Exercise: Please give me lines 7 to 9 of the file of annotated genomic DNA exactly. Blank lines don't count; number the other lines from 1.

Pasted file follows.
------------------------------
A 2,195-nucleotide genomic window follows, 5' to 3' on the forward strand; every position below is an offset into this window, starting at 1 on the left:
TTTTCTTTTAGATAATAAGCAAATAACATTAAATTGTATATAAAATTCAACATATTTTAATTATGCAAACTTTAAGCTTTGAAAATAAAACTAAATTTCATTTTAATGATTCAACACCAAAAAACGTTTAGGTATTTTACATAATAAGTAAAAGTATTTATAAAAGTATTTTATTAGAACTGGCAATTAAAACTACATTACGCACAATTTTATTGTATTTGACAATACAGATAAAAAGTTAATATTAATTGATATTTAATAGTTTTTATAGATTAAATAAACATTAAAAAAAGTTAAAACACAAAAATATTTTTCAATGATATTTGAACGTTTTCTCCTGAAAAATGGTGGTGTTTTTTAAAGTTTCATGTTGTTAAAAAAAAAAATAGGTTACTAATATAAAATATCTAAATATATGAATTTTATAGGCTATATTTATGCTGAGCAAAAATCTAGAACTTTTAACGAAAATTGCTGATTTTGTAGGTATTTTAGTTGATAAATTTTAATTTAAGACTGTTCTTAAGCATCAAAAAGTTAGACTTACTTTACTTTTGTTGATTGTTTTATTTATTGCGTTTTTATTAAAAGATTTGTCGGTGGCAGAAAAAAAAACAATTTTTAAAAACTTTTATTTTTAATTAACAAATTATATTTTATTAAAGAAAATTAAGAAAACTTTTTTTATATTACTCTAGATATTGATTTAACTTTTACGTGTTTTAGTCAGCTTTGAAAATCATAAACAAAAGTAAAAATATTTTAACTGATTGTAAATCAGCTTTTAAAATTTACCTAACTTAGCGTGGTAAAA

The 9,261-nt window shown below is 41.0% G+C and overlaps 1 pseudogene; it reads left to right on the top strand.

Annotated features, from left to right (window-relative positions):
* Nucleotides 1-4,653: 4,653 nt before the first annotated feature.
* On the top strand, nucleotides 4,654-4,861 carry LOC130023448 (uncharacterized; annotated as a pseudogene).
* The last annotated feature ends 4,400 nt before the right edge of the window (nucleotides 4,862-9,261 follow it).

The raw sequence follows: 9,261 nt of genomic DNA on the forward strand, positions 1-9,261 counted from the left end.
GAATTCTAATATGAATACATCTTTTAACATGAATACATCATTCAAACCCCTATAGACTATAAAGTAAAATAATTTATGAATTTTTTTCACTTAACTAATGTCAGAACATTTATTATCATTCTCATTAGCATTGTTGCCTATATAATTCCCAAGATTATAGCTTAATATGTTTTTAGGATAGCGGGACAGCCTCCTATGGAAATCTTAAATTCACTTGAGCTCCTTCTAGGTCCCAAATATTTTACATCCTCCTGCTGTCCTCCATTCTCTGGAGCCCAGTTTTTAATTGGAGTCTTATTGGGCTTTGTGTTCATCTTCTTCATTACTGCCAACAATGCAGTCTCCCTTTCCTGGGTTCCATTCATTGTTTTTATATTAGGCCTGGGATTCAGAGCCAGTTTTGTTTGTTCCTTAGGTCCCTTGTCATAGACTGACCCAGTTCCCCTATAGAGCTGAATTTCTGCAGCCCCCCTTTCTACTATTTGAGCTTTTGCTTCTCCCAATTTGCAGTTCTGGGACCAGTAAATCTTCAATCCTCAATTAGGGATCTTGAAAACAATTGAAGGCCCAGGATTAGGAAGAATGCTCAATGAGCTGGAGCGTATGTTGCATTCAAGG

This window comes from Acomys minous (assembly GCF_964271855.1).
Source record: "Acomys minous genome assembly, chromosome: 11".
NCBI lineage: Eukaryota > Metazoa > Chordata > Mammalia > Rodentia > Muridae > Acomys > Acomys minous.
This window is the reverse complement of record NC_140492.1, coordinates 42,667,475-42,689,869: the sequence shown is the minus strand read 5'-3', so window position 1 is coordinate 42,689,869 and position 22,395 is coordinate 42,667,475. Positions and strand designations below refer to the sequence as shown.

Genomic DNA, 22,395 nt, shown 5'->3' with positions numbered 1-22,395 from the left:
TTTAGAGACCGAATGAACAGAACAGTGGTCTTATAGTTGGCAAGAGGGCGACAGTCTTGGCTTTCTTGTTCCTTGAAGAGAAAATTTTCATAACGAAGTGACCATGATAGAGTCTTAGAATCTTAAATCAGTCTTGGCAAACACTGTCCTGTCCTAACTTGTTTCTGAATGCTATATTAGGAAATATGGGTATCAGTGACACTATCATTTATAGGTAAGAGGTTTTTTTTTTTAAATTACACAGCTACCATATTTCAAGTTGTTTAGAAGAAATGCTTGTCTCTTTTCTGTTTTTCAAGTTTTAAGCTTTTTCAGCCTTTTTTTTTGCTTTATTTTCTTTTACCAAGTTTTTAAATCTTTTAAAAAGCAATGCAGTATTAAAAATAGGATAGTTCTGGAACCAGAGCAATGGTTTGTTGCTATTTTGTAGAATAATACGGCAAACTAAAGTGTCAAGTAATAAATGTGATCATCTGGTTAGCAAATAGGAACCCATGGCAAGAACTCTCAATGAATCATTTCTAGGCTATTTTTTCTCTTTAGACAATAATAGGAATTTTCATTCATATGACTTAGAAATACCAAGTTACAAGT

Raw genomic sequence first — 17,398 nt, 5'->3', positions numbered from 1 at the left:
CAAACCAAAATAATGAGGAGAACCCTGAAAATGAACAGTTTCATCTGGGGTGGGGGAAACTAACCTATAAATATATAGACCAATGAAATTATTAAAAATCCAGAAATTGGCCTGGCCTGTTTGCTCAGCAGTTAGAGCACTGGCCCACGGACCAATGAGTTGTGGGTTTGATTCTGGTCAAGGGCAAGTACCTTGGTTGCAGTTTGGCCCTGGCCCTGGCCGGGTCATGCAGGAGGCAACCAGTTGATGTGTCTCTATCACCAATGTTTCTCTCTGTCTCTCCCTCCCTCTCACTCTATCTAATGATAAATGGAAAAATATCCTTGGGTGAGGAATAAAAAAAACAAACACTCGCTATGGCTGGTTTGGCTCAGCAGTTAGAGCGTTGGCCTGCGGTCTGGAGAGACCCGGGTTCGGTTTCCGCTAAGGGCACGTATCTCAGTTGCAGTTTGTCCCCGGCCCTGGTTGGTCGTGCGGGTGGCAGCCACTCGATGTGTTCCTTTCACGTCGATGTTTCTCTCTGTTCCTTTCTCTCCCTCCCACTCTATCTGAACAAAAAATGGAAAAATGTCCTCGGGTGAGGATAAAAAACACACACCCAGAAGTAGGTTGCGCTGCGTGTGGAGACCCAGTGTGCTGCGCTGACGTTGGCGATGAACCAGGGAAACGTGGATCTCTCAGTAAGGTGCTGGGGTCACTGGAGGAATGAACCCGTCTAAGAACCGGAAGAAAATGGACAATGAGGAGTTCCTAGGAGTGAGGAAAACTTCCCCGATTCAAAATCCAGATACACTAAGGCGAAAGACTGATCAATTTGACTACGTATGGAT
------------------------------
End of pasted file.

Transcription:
* The last annotated feature ends 4,400 nt before the right edge of the window (nucleotides 4,862-9,261 follow it).

The raw sequence follows: 9,261 nt of genomic DNA on the forward strand, positions 1-9,261 counted from the left end.
GAATTCTAATATGAATACATCTTTTAACATGAATACATCATTCAAACCCCTATAGACTATAAAGTAAAATAATTTATGAATTTTTTTCACTTAACTAATGTCAGAACATTTATTATCATTCTCATTAGCATTGTTGCCTATATAATTCCCAAGATTATAGCTTAATATGTTTTTAGGATAGCGGGACAGCCTCCTATGGAAATCTTAAATTCACTTGAGCTCCTTCTAGGTCCCAAATATTTTACATCCTCCTGCTGTCCTCCATTCTCTGGAGCCCAGTTTTTAATTGGAGTCTTATTGGGCTTTGTGTTCATCTTCTTCATTACTGCCAACAATGCAGTCTCCCTTTCCTGGGTTCCATTCATTGTTTTTATATTAGGCCTGGGATTCAGAGCCAGTTTTGTTTGTTCCTTAGGTCCCTTGTCATAGACTGACCCAGTTCCCCTATAGAGCTGAATTTCTGCAGCCCCCCTTTCTACTATTTGAGCTTTTGCTTCTCCCAATTTGCAGTTCTGGGACCAGTAAATCTTCAATCCTCAATTAGGGATCTTGAAAACAATTGAAGGCCCAGGATTAGGAAGAATGCTCAATGAGCTGGAGCGTATGTTGCATTCAAGG